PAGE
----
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(Above). Photograph from the Jack Lynch Collection that was severely water damaged by the flooding in 2009.

 

The material damaged in this collection was predominately paper documents and photographs.  Both of these mediums require different skillsets and treatment methods.  Cork Public Museum employed the services of paper conservator, Pat McBride, and photographic conservators, David Davidson & Sons. This work was predominately funded by a grant from the Heritage Council of Ireland.

 

 

The Handgun Collection

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(Above). Duelling pistols that were conserved by metal conservator Michael Duerden.

 

Metal conservator, Michael Duerden, was hired to tackle the arduous task of removing the rust from about 70 weapons that had been stored in the safe.  The history of the weapons, pistols and revolvers span over two hundred years and were involved in foreign, as well as local, military conflict.

 

The opportunity was taken to also examine and assess our other larger firearms such as rifles and muskets. These were all cleaned and any weapon that showed signs of woodworm were isolated and treated separately by wood conservator, Colm Kenny.

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(Above Left) Police carbine captured by Irish Volunteers from Cloyne RIC barracks. And (Right) pistol owned by Michael Collins

 

Both these projects were very successful in mitigating the damage caused by the flooding in 2009, ensuring that two important collections are preserved for this and future generations.

 

  1. b) The Mason’s Banner

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(Above) The Mason's Banner before (left) and after (right) restoration.

 

The conservation of the Mason’s Banner held by Cork Public Museum is an interesting case study.  To give it its full and proper title, ‘the Marching Banner of the Operative Society of Masons and Bricklayers’ dates to 1843.  It was originally created for one of the monster meetings led by Daniel O’ Connell during this period, in his bid to repeal the Act of Union.  It is an excellent example of a double-sided, oil painted banner.  Measuring just under 3.5 metres in height, it is a fine example of an ‘Irish style’ banner, very elaborately decorated and edged with brocaded tape.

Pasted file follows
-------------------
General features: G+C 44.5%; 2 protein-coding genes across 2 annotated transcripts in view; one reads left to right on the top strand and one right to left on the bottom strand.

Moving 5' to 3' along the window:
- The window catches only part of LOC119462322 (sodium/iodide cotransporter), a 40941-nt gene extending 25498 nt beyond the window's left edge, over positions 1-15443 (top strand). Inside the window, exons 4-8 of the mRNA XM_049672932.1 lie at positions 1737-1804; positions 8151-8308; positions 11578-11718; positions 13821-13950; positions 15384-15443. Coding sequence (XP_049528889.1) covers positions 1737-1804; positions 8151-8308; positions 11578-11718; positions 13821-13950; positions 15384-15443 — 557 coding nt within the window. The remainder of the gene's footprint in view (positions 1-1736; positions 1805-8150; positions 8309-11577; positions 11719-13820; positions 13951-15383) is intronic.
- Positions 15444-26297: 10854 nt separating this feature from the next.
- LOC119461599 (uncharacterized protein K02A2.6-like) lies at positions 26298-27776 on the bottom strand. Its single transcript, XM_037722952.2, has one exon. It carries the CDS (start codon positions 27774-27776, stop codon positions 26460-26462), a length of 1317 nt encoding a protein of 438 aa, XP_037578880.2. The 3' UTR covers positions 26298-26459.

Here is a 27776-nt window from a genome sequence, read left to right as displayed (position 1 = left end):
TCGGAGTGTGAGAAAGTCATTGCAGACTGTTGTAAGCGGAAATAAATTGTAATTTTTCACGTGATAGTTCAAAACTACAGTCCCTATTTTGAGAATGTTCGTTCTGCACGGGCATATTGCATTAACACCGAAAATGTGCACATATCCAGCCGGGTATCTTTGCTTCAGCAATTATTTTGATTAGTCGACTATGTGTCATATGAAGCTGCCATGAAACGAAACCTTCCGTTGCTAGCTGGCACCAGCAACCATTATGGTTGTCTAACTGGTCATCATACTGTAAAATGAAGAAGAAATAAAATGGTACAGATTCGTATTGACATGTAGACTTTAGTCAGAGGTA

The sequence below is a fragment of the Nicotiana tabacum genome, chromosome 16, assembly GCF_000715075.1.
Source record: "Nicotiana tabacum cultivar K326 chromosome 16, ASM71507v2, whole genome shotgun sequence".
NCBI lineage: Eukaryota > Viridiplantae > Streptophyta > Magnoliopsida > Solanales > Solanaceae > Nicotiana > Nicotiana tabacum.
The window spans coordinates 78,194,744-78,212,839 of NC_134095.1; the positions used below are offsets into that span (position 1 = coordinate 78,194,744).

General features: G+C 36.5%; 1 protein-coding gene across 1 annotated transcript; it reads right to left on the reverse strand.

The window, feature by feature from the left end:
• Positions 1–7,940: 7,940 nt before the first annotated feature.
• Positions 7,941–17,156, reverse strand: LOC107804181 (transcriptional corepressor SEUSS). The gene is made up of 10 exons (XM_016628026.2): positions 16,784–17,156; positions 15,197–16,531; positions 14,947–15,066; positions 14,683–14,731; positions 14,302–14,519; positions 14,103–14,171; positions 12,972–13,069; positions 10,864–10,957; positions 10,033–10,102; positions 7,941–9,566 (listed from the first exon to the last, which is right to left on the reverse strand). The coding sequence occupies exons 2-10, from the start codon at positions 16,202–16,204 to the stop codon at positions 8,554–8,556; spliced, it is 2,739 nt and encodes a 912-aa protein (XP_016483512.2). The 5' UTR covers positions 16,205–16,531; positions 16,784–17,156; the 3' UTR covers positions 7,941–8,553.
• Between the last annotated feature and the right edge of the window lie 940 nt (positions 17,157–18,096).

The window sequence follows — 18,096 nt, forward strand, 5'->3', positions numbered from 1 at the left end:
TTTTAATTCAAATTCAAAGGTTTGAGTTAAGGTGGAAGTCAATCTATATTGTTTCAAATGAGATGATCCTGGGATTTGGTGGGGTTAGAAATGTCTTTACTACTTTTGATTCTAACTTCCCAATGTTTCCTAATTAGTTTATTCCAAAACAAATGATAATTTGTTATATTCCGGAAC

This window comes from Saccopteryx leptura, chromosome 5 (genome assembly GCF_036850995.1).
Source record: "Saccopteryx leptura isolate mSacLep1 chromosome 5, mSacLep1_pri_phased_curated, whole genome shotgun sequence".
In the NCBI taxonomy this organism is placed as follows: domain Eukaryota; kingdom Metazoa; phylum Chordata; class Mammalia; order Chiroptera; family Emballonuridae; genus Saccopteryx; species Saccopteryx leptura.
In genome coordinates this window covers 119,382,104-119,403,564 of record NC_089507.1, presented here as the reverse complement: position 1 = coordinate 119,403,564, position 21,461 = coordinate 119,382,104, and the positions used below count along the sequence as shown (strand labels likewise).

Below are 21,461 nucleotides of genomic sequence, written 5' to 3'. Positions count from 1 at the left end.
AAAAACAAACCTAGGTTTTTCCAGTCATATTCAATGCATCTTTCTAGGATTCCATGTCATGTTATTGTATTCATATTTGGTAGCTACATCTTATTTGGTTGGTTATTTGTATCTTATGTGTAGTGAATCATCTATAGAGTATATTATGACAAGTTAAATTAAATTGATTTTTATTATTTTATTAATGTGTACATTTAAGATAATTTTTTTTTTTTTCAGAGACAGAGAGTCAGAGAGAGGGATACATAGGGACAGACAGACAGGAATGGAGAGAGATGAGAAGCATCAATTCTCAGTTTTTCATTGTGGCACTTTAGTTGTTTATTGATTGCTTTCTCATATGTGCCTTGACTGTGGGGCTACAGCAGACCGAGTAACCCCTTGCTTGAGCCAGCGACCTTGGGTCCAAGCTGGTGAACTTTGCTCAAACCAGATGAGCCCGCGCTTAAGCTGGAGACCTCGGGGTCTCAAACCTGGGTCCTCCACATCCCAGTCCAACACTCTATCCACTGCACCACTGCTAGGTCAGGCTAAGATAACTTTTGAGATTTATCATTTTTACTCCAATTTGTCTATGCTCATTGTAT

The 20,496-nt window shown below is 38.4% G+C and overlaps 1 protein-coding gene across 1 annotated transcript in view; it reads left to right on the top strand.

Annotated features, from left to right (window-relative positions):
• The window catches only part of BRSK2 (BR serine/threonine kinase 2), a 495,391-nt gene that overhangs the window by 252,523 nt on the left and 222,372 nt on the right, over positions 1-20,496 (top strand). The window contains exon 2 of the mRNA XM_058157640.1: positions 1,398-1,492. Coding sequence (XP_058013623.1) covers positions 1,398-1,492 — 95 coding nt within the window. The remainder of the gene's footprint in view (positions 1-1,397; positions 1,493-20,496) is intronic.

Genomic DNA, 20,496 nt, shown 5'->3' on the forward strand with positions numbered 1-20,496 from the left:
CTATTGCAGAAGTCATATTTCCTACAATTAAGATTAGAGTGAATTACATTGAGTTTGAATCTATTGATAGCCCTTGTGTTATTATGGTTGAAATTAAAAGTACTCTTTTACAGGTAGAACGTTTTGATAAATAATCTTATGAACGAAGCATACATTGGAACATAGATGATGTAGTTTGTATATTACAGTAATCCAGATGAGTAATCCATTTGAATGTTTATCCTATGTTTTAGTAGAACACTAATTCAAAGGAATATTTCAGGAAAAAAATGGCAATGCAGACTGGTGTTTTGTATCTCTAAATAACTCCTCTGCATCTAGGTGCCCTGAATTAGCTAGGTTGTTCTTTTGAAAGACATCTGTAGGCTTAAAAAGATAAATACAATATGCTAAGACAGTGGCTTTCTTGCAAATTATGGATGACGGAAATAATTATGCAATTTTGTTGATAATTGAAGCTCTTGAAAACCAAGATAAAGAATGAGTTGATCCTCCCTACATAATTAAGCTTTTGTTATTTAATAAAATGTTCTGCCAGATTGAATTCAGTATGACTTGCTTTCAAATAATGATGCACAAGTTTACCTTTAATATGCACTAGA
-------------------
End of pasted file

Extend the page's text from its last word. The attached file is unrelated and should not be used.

Marching banners typically depict the dignity of the trade, brotherhood, unity and justice.  The Mason’s Banner depicts, on the front, two Victorian masons in traditional attire on either side of the Cork Coat of Arms with their trade tools and the words, ‘In the Lord is all our trust’. The banner was also political, however.  On the reverse is a painting of Grattan’s Parliament (now the Bank of Ireland), set in a circle of Celtic knots with the arms of the four provinces.  In the corners are portraits of Irish politicians, including Daniel O’Connell and Henry Grattan.

 

The banner was also used during the processional march through the city for the opening of the 1902 Cork International Exhibition.  It was ‘Banner Number 17’ in order of participation in the march to the Mardyke, where the Exhibition was to be held.

 

Marching banners are easily perishable, from being battered on marches and very often being stored in damp, cramped conditions.  Though the banner was in a bad state when it was given to the museum in the 1980s, its condition deteriorated significantly due to bad storage conditions.  This resulted in the banner becoming very creased and developing several large tears and resulting paint loss.  Overall, the banner’s condition was extremely poor before conservation. 

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(Above) A St Patricks Day Parade (unknown date) showing the Mason and Bricklayers banner being displayed.

Textile conservator, Rachel Phelan, undertook the conservation works with her colleagues, Karen Horton and Ciara Brennan.  The banner was surface cleaned and was repaired throughout.  The painting’s conservator, using acrylic pigments, carried out limited retouching to the front faces of the banner.  The retouching was focused on the written scripts, the faces of the two Masons and their tools, allowing the banner to be more easily comprehended by the viewer.

 

Upon completion of the conservation works, the signature of a Hugh C. Charde was identified on the painting.  Mr. Charde was a late 19th century, Cork landscape artist and was also Master of the Crawford School of Art.  It seems Mr. Charde was employed by the Masons to carry out repairs of the Banner in the 1890s, prior to the 1902 Exhibition.  So, there has been a long history of repair and restoration of the Banner.

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(Above) Example photo of how the Mason and Bricklayers banner would have been displayed.

This project highlights a number of important points:

 

  • The first is that the inadequate storage practices used by the museum at the time resulted in the banner becoming more damaged than it would have been if preventative conservation methods now employed at the museum had been used. The banner, if received today, would be stored in such a way as to prevent it getting creased, as well as ensuring any damage already evident on the banner did not get any worse. This would have lessened the amount of work and money needed to complete the project.

 

  • Secondly, the objective of Rachael Phelan and her colleagues was not to ‘restore’ the banner back to its original condition but to prevent further damage and make it safe to put on display. Modern conservation focuses on ensuring the object is structurally sound while preserving the history and look of the object.  In the banner’s case, the conservators’ focus was on the lettering and the hands and faces of the painted figures.  Their goal was not to eliminate the obvious signs of age on the banner’s paintings as these imperfections tell the banner’s story and the many events and occasions it witnessed in its lifetime.  Therefore, museum conservation must be careful not to over-restore objects, as this can often devalue their historical importance.